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Facebook; An Update

The internet superhighway as predicted by Vice President Al Gore (1993-2001). Facebook was launched in 2009.
Once again, it’s time for a Facebook assessment. I remember my reluctance to enter this virtual world, and my surrender. I’ve written about finding a college friend, the pleasure we’ve found in our posts, the constancy of our responses, the shared news about our creative lives. I enjoy the photographs my niece posts of her children and her husband posts of his new encaustic paintings. Yes, he’s painting again! We are separated by a continent but can eavesdrop on one another’s activities. This makes it easier to feel connected and to reconnect when we do see each other.

I post my website blog—this blog post that I am writing today—as a “note,” and the Facebook note feeds into Twitter which enhances my online profile and keeps my classes (mostly) filled. My prospective students check me out before signing up. Who can blame them? They are spending hard-earned money—a lot of it—and want to make sure it will not be wasted. I even use their Facebook posts and photographs as writing prompts in the workshop. Who would have ever thunk it? In fact, I encourage my students to write their hearts out on Facebook and in emails, not just sound bytes but long narratives: captions for every photograph, commentary in answer to every commentary. Facebook: yet another tool to keep the writing muscle supple.

But Facebook is more than a publicity or writing tool. It’s also a bulletin board, a graffiti wall, a communal well, a listening post. I find it particularly comforting when something awful is going on in the world which, alas, is all too frequent these days. People in the US and overseas post words of comfort or insight, and all at once the isolation, despair or frustration we feel is eased; we are a community. And, maybe just maybe, a shared link or two might suggest a way out of a conundrum: the refugee migration crisis, England’s imminent EU referendum, the US election. Or, more personally, a private woe expressed fleetingly on one particular day: “Dear FB Friends,” it might say, “I am not feeling so great today.” Incoming: lots of supportive messages and suggestions. And, for me, the impulse to pick up the phone and talk.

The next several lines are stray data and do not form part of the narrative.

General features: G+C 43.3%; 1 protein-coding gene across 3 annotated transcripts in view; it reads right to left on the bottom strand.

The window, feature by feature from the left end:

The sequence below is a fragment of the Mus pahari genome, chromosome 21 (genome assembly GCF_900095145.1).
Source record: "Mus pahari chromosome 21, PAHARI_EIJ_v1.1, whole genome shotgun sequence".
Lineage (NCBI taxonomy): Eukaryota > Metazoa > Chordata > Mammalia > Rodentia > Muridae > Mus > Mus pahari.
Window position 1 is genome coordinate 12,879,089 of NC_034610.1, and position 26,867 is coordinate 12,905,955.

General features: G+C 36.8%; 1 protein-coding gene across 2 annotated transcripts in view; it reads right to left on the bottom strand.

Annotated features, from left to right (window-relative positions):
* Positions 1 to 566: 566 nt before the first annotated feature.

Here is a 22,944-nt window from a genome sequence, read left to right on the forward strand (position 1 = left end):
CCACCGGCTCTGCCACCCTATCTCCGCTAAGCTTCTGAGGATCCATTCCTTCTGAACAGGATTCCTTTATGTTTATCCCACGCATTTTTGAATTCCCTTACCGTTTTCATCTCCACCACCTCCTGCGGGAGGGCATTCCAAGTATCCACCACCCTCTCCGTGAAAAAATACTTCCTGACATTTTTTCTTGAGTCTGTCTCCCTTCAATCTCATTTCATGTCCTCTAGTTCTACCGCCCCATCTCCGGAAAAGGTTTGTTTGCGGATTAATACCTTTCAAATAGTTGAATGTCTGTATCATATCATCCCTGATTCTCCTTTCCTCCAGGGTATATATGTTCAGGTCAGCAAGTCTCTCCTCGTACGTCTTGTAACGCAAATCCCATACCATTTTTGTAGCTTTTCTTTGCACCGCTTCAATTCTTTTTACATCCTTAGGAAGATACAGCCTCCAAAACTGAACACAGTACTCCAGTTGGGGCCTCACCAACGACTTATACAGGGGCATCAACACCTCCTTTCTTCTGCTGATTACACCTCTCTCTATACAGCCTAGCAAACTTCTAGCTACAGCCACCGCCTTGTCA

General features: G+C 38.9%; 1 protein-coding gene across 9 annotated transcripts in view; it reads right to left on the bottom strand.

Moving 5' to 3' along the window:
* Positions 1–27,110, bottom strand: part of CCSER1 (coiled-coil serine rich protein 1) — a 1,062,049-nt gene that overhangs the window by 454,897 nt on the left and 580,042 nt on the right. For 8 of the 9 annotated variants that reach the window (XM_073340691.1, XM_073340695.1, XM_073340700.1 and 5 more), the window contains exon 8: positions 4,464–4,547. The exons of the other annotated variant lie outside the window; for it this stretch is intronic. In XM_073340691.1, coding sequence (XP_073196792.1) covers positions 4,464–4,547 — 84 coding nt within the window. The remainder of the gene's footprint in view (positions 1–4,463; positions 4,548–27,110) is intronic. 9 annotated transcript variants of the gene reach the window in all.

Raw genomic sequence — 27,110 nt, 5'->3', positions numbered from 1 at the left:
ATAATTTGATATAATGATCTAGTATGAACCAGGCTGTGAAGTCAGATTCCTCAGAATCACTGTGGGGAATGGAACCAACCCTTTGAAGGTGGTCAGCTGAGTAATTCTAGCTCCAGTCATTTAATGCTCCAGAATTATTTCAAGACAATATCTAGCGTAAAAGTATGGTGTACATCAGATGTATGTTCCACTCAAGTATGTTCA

A dear friend, someone I see in the flesh in the city, once said to me that an old high school mate, now a FB friend, is ranting on his site. For some reason he won’t “unfollow,” him though this is easy enough to do now—a new, welcome function—without the finality of “unfriending.” Don’t we pick and choose our friends in the real world? So why not insist on civility on Facebook if that is our preference? The digital culture has evolved and so have we.

I can’t imagine my life these days without Facebook and I wonder, at times, whether friends and family who “don’t do Facebook” are missing out on this inclusive, global conversation. I intuit that they are and wish they’d consider joining.

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